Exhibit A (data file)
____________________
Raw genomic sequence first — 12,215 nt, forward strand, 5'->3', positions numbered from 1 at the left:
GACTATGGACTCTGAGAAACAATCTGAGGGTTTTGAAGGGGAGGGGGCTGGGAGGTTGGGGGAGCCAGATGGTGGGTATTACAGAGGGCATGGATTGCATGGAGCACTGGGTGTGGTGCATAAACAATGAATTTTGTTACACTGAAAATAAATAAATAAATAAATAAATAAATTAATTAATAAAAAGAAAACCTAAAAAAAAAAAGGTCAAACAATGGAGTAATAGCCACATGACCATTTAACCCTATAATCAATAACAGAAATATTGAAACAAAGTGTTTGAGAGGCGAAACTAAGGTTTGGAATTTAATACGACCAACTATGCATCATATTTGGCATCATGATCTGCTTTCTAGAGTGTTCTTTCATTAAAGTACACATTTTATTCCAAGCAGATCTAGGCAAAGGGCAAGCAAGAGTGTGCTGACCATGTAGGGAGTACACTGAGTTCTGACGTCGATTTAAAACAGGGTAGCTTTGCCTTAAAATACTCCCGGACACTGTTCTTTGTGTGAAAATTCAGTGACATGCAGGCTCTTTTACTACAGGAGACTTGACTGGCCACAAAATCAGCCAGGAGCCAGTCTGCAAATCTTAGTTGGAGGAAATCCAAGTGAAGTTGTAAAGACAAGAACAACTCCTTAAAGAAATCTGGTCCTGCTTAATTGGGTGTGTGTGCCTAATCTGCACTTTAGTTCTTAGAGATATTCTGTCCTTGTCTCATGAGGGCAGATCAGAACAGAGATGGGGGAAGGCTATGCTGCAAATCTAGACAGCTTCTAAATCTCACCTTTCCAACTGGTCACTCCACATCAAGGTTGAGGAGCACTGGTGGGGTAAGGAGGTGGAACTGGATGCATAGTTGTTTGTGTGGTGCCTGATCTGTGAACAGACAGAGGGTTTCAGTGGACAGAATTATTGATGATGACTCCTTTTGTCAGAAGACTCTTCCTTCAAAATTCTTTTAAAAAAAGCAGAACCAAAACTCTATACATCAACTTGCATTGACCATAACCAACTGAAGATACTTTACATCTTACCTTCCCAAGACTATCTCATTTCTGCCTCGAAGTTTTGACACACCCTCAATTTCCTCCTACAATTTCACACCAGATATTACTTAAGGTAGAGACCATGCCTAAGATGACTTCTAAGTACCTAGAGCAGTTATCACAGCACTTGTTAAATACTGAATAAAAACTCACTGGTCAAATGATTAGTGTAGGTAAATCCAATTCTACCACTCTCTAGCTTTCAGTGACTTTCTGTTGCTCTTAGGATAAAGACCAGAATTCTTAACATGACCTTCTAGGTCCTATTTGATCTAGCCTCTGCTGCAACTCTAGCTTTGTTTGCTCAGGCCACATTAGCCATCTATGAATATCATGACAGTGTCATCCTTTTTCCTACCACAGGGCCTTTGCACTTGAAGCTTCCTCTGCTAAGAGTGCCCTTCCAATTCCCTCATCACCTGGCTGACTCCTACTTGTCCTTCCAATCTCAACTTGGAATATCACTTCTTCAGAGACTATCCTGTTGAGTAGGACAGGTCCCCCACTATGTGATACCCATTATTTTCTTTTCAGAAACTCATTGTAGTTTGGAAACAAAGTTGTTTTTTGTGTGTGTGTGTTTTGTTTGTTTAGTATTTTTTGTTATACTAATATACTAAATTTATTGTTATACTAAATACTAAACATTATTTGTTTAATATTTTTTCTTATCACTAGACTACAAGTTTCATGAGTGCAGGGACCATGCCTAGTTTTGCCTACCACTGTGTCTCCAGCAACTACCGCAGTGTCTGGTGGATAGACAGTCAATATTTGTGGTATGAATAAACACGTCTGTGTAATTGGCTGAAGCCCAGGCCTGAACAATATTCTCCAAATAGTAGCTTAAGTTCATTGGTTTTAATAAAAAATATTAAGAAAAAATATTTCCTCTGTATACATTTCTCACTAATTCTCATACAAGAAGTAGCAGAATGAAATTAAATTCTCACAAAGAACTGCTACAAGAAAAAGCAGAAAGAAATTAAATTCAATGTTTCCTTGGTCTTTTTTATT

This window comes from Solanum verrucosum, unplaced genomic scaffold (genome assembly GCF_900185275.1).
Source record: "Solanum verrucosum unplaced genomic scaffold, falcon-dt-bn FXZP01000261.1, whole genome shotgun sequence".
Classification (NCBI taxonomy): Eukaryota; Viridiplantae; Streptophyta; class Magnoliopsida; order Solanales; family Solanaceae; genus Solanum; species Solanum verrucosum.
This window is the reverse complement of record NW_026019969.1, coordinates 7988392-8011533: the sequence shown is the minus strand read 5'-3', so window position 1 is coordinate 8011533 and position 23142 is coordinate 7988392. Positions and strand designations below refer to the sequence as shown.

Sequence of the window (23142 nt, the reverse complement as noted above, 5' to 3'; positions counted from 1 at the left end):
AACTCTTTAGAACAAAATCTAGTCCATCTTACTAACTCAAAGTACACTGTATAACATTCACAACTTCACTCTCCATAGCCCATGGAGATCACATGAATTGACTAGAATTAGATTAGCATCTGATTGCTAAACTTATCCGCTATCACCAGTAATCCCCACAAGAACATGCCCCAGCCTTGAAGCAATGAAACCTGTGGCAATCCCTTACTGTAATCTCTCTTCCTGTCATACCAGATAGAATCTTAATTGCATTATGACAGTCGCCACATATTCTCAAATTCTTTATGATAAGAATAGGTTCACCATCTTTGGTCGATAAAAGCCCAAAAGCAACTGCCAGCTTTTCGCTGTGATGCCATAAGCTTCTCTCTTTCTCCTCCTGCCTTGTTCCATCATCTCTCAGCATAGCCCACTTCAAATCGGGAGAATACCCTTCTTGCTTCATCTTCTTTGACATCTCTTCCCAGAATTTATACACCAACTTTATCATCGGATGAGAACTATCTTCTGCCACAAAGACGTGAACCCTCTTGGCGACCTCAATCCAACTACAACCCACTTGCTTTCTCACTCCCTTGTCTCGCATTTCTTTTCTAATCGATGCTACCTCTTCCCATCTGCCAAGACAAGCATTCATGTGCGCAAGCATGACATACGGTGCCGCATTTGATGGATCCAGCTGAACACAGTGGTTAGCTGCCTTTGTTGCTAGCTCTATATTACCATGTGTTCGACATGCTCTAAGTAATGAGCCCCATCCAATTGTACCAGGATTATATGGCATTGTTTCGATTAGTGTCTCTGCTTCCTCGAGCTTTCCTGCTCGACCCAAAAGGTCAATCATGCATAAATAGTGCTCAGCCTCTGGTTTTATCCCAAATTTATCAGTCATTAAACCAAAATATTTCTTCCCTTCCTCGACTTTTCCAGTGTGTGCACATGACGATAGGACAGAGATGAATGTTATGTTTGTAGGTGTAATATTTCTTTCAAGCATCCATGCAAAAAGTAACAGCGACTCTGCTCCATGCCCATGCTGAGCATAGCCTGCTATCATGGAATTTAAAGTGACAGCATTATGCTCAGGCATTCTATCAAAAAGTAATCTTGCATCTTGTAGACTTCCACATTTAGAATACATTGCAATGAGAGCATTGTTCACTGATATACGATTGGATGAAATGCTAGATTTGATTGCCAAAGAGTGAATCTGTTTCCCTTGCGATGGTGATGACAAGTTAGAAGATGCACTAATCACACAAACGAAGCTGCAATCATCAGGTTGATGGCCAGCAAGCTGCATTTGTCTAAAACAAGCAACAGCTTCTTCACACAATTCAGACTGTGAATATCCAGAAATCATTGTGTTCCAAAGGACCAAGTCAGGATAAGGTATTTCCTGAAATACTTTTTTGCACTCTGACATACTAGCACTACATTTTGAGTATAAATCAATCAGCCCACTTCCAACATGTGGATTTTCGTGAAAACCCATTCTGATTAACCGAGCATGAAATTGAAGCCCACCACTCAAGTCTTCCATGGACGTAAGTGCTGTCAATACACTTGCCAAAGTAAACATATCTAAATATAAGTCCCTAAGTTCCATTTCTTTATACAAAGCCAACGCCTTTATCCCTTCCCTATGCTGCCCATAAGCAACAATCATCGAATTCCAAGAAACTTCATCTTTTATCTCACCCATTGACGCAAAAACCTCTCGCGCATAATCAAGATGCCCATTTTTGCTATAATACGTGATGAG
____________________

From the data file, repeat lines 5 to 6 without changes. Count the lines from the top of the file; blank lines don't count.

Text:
Classification (NCBI taxonomy): Eukaryota; Viridiplantae; Streptophyta; class Magnoliopsida; order Solanales; family Solanaceae; genus Solanum; species Solanum verrucosum.
This window is the reverse complement of record NW_026019969.1, coordinates 7988392-8011533: the sequence shown is the minus strand read 5'-3', so window position 1 is coordinate 8011533 and position 23142 is coordinate 7988392. Positions and strand designations below refer to the sequence as shown.